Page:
The U.S. Food and Drug Administration on Tuesday said that hair dyes can no longer contain lead.
The new rule does not take effect for 12 months, but it ends the only remaining legal use of lead, a neurotoxin, in cosmetic products in the United States.
"In the nearly 40 years since lead acetate was initially approved as a color additive, our understanding of the hazards of lead exposure has evolved significantly," FDA Commissioner Dr. Scott Gottlieb explained in an agency news release.
"We now know that the approved use of lead acetate in adult hair dyes no longer meets our safety standard," he added. "Lead exposure can have serious adverse effects on human health, including for children, who may be particularly vulnerable. Moreover, there are alternative color additives for hair coloring products that consumers can use that do not contain lead as an ingredient."
For the most part, the hair dyes that now contain lead acetate, such as Grecian Formula, are used to darken gray hair, according to the Environmental Defense Fund (EDF).
Along with new scientific data, the FDA's decision was prompted by a petition opposing the use of lead as a color additive.
“A ban on lead acetate in off-the-shelf hair dyes is long overdue,” said Melanie Benesh, a legislative attorney at EWG, one of a dozen public interest groups and individuals who petitioned the FDA for the ban. “There is no safe level of lead exposure, which has been linked to developmental issues, reduced fertility, organ system toxicity, cancer and other serious health problems. We welcome the FDA’s effort to protect public health from this source of exposure to one of the most hazardous chemicals known.”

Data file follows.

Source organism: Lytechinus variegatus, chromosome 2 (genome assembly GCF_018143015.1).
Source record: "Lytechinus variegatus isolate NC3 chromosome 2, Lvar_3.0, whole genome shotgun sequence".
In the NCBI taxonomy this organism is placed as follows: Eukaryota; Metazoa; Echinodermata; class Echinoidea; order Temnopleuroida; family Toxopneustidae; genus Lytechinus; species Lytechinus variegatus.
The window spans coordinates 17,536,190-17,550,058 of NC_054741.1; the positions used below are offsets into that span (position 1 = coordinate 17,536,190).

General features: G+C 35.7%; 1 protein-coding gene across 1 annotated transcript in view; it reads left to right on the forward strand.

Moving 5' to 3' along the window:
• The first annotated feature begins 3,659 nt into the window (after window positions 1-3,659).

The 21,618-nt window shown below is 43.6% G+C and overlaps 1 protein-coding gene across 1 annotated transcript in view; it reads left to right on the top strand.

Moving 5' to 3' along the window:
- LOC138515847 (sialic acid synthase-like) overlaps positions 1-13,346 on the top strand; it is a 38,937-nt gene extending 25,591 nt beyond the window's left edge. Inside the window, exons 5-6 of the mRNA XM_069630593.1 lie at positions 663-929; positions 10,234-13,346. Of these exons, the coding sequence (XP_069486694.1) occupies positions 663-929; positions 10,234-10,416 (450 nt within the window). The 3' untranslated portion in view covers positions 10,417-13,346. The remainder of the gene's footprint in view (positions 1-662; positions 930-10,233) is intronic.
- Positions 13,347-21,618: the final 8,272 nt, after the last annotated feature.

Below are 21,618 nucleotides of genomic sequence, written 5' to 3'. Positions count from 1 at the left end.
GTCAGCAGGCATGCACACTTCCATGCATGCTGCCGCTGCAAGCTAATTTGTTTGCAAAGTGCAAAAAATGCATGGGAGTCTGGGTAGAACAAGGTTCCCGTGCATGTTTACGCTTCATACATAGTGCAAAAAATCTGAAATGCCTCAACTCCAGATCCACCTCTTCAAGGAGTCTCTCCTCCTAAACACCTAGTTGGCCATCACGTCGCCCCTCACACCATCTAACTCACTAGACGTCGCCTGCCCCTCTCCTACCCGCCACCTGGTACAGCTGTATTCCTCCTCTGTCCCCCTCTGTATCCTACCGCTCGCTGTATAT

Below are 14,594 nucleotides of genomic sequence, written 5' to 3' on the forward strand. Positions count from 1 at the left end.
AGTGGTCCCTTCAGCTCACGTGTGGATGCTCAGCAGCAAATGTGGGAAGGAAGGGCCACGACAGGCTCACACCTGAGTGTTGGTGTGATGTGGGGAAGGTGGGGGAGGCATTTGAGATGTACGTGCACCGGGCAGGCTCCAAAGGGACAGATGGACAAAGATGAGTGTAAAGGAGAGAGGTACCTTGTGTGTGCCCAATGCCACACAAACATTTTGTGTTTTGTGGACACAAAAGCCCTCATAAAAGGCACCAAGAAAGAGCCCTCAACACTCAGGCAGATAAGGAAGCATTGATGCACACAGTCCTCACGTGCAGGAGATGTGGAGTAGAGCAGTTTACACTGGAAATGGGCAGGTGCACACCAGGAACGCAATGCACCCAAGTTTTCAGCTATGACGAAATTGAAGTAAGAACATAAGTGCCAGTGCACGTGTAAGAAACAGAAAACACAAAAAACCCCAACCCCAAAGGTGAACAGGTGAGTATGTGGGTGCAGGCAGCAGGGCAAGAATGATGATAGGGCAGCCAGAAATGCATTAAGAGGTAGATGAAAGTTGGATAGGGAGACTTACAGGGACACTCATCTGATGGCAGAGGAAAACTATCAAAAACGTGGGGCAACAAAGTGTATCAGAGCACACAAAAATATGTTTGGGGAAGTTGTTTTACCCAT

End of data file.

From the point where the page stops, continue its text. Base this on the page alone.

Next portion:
Scott Faber, EWG’s senior vice president for government affairs, said that although the decision was good news, it also shows that the federal system regulating cosmetics safety is badly broken.
“The fact is that personal care products are largely unregulated in the U.S.,” said Faber. “The federal law designed to ensure that personal care products are safe has remained largely unchanged since 1938, and the FDA does not even require safety testing of ingredients in personal care products before they are used. It’s an outrage that the agency has to be forced to ban something as dangerous as lead from a product you put on your scalp.”
Tom Neltner, chemicals policy director at the EDF, another group involved in filing the petition to ban lead from hair dyes, said, "In the last several decades, we've seen tremendous progress in reducing exposure to lead from major sources. Given this progress and wide recognition that there is no safe level of exposure, it may seem unbelievable that common hair dyes contain the neurotoxin -- putting those who use the product and their children at risk.
There is no safe level of lead exposure, according to the U.S. Centers for Disease Control and Prevention.
Companies have 12 months to reformulate hair dye products that contain lead acetate. Consumers who want to avoid using these products during that time can check to see if lead acetate is listed as an ingredient or there is a warning label that states, in part: "For external use only. Keep this product out of children's reach," according to the FDA.
Some hair coloring product manufacturers have already started using another color additive that does not contain lead as an ingredient, the FDA added.
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